A would-be Langley cannabis retailer is collecting signatures on a petition to ask the City and Township to speed up making regulation for legal pot shops.
Randy Caine, owner of the Hempyz hemp-themed stores, has been collecting signatures in downtown Langley City at McBurney Lane and in his two local stores.
Since legalization last October and later provincial regulations were released, each municipality has been allowed to create its own rules for pot sales.
Langley Township voted in May to seek public input and begin the process of planning for retail marijuana rules. The City has not yet begun a process.
So far in the Lower Mainland, there are legal marijuana outlets in Vancouver, and one recently opened in Chilliwack. Other than that mail order is the only legal outlet.
“Where are people getting their cannabis at this moment? And the answer is off the street,” Caine said.
Caine admits he would like to open his own cannabis outlet, in the space next to the Hempyz on the one-way section of Fraser Highway.
But he said the main issue is law and order, and getting pot out of the hands of organized criminals. Caine said he certainly couldn’t serve every recreational cannabis user in Langley.
Statistics Canada surveys show that about 15 per cent of Canadian adults use cannabis, and there are more than 160,000 people in the City and Township.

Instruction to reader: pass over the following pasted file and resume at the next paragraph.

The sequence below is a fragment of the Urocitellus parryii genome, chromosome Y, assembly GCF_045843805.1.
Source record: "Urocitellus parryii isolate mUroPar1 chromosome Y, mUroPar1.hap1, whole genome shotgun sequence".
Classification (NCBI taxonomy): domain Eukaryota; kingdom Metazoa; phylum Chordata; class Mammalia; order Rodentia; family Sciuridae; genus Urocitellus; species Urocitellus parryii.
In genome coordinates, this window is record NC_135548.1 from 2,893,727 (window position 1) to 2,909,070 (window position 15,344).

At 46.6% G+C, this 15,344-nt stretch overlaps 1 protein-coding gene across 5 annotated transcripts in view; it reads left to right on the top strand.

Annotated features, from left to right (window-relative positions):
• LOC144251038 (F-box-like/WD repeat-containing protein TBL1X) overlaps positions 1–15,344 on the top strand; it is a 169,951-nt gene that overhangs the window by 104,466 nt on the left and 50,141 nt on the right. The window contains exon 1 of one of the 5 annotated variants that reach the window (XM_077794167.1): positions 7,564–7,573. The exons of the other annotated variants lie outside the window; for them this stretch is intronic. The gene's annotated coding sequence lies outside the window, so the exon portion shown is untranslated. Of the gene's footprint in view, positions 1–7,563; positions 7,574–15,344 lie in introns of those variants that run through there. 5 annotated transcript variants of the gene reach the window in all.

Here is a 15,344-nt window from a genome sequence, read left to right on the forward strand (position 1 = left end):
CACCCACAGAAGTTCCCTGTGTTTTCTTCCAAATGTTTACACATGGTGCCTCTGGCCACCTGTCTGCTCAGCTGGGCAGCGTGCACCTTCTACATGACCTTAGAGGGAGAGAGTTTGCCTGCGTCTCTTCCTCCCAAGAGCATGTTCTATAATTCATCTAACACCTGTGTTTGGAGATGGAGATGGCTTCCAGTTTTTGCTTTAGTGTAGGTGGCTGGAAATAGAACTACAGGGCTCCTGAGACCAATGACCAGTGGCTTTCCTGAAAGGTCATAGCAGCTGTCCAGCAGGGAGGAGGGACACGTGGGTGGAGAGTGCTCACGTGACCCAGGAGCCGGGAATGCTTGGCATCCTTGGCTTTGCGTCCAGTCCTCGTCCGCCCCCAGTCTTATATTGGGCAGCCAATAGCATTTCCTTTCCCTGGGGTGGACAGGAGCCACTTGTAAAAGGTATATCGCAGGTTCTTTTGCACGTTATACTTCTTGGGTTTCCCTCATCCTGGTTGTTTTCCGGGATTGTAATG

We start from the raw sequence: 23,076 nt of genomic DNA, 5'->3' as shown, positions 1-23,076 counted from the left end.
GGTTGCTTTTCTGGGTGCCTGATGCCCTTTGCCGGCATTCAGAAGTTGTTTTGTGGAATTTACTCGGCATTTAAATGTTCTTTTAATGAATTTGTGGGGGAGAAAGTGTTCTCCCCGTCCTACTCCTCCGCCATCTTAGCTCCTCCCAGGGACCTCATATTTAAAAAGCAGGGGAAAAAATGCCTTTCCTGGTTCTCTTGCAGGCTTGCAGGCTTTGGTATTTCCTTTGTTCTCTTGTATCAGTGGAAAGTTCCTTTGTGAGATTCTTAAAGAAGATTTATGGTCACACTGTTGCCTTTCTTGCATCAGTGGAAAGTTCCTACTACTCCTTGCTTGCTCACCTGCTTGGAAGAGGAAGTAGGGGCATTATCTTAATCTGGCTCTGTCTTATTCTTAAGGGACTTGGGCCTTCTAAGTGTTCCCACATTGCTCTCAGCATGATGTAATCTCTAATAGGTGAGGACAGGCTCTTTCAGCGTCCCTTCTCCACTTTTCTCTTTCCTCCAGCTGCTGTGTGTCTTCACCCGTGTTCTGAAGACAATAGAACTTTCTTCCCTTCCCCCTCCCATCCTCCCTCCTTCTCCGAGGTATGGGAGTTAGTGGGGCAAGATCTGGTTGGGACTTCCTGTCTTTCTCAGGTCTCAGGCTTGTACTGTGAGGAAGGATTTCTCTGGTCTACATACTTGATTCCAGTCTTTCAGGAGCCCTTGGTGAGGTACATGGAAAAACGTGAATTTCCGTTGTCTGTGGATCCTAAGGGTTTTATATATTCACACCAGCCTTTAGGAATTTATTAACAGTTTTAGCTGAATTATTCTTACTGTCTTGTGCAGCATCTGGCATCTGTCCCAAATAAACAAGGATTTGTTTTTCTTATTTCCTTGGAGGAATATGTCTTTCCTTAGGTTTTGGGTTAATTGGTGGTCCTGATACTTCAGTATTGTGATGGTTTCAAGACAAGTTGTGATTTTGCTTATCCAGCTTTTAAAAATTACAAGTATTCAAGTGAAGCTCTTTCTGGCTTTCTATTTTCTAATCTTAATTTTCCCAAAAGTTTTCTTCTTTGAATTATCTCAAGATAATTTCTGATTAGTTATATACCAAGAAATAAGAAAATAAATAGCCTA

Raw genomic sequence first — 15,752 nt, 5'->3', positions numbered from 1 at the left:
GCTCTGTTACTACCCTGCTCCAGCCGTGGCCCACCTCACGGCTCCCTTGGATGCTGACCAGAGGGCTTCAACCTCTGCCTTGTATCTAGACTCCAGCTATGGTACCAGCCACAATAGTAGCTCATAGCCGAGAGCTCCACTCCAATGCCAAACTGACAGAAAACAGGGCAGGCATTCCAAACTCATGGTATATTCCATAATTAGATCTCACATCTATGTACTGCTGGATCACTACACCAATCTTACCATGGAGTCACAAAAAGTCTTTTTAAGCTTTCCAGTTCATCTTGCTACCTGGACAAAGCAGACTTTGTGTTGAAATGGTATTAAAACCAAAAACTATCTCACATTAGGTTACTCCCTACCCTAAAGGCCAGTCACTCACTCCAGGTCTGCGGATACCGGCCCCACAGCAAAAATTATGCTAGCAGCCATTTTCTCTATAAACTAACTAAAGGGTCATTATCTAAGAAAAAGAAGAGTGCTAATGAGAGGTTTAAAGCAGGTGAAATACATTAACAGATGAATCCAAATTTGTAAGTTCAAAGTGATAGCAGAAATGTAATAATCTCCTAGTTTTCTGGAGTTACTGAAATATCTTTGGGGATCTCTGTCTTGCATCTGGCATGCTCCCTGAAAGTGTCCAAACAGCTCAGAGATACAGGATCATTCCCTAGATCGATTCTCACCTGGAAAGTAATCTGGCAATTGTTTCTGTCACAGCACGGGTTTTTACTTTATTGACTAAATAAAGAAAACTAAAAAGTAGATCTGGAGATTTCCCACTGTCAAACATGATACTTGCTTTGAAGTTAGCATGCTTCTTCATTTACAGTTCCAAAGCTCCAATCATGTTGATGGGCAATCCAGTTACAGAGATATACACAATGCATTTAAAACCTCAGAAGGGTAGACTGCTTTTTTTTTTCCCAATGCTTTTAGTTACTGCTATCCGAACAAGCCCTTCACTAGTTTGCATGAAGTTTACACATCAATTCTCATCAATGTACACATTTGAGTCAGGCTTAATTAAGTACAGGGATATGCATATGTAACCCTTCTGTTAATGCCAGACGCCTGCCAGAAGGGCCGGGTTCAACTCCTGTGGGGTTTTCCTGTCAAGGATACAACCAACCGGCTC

Caine points out that if there are 100,000 adults in the Langleys, that means 15,000 customers for legal cannabis.
Rules around recreational marijuana are at top of mind for the City council, said City administrator Francis Cheung.
That said, the council is taking a wait-and-see approach for now.
“Council has been waiting for new legislation regarding edibles,” Cheung said.
The federal government announced this spring that new edible cannabis legislation will come into force on Oct. 17, with edibles potentially appearing on store shelves sometime in mid-December.
City politicians are also hoping that the province will share some of the revenue from marijuana sales and taxes with municipalities, to cover local costs such as inspecting and regulating home-based personal growing, allowed under last year’s federal legislation.
A community survey is planned for later this year, and it is likely the City will ask its residents how they feel about retail cannabis, and if it is allowed, where it should be located.
There is no time frame for creating local bylaws, Cheung said.
“A lot of that depends on what the province the feds come up with,” he said.